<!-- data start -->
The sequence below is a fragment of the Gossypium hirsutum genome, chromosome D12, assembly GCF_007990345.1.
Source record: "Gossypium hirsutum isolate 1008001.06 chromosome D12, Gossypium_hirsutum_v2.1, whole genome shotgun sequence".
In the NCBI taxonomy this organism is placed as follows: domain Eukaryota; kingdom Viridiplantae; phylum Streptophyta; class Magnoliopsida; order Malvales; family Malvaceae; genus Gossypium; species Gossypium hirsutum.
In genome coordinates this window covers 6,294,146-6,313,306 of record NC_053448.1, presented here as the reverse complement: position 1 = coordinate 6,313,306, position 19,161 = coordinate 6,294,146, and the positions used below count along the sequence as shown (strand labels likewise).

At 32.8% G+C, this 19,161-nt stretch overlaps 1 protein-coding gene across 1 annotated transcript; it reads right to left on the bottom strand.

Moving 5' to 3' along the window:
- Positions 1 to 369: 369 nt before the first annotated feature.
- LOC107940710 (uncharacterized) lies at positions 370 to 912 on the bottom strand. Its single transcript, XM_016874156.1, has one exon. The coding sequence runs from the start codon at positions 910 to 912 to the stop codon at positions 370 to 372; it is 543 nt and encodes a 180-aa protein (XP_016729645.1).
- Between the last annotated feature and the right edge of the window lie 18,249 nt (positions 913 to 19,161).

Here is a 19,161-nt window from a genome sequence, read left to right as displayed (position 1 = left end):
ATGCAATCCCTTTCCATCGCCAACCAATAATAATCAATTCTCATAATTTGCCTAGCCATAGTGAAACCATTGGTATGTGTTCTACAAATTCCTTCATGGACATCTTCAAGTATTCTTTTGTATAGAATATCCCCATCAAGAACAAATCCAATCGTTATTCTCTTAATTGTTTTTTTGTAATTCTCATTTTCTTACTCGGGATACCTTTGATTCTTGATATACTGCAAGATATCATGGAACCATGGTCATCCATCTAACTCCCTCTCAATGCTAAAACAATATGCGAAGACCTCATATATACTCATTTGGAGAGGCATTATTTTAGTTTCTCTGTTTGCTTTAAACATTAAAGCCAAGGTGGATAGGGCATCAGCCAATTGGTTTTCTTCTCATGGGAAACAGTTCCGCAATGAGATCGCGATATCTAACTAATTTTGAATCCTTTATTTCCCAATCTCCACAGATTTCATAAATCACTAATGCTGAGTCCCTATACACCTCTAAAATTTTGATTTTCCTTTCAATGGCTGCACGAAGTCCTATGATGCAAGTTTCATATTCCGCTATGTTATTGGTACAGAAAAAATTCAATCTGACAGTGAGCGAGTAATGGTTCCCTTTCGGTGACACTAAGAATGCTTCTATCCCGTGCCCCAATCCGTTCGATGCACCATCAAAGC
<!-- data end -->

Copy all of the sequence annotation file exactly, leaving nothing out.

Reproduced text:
The sequence below is a fragment of the Gossypium hirsutum genome, chromosome D12, assembly GCF_007990345.1.
Source record: "Gossypium hirsutum isolate 1008001.06 chromosome D12, Gossypium_hirsutum_v2.1, whole genome shotgun sequence".
In the NCBI taxonomy this organism is placed as follows: domain Eukaryota; kingdom Viridiplantae; phylum Streptophyta; class Magnoliopsida; order Malvales; family Malvaceae; genus Gossypium; species Gossypium hirsutum.
In genome coordinates this window covers 6,294,146-6,313,306 of record NC_053448.1, presented here as the reverse complement: position 1 = coordinate 6,313,306, position 19,161 = coordinate 6,294,146, and the positions used below count along the sequence as shown (strand labels likewise).

At 32.8% G+C, this 19,161-nt stretch overlaps 1 protein-coding gene across 1 annotated transcript; it reads right to left on the bottom strand.

Moving 5' to 3' along the window:
- Positions 1 to 369: 369 nt before the first annotated feature.
- LOC107940710 (uncharacterized) lies at positions 370 to 912 on the bottom strand. Its single transcript, XM_016874156.1, has one exon. The coding sequence runs from the start codon at positions 910 to 912 to the stop codon at positions 370 to 372; it is 543 nt and encodes a 180-aa protein (XP_016729645.1).
- Between the last annotated feature and the right edge of the window lie 18,249 nt (positions 913 to 19,161).

Here is a 19,161-nt window from a genome sequence, read left to right as displayed (position 1 = left end):
ATGCAATCCCTTTCCATCGCCAACCAATAATAATCAATTCTCATAATTTGCCTAGCCATAGTGAAACCATTGGTATGTGTTCTACAAATTCCTTCATGGACATCTTCAAGTATTCTTTTGTATAGAATATCCCCATCAAGAACAAATCCAATCGTTATTCTCTTAATTGTTTTTTTGTAATTCTCATTTTCTTACTCGGGATACCTTTGATTCTTGATATACTGCAAGATATCATGGAACCATGGTCATCCATCTAACTCCCTCTCAATGCTAAAACAATATGCGAAGACCTCATATATACTCATTTGGAGAGGCATTATTTTAGTTTCTCTGTTTGCTTTAAACATTAAAGCCAAGGTGGATAGGGCATCAGCCAATTGGTTTTCTTCTCATGGGAAACAGTTCCGCAATGAGATCGCGATATCTAACTAATTTTGAATCCTTTATTTCCCAATCTCCACAGATTTCATAAATCACTAATGCTGAGTCCCTATACACCTCTAAAATTTTGATTTTCCTTTCAATGGCTGCACGAAGTCCTATGATGCAAGTTTCATATTCCGCTATGTTATTGGTACAGAAAAAATTCAATCTGACAGTGAGCGAGTAATGGTTCCCTTTCGGTGACACTAAGAATGCTTCTATCCCGTGCCCCAATCCGTTCGATGCACCATCAAAGC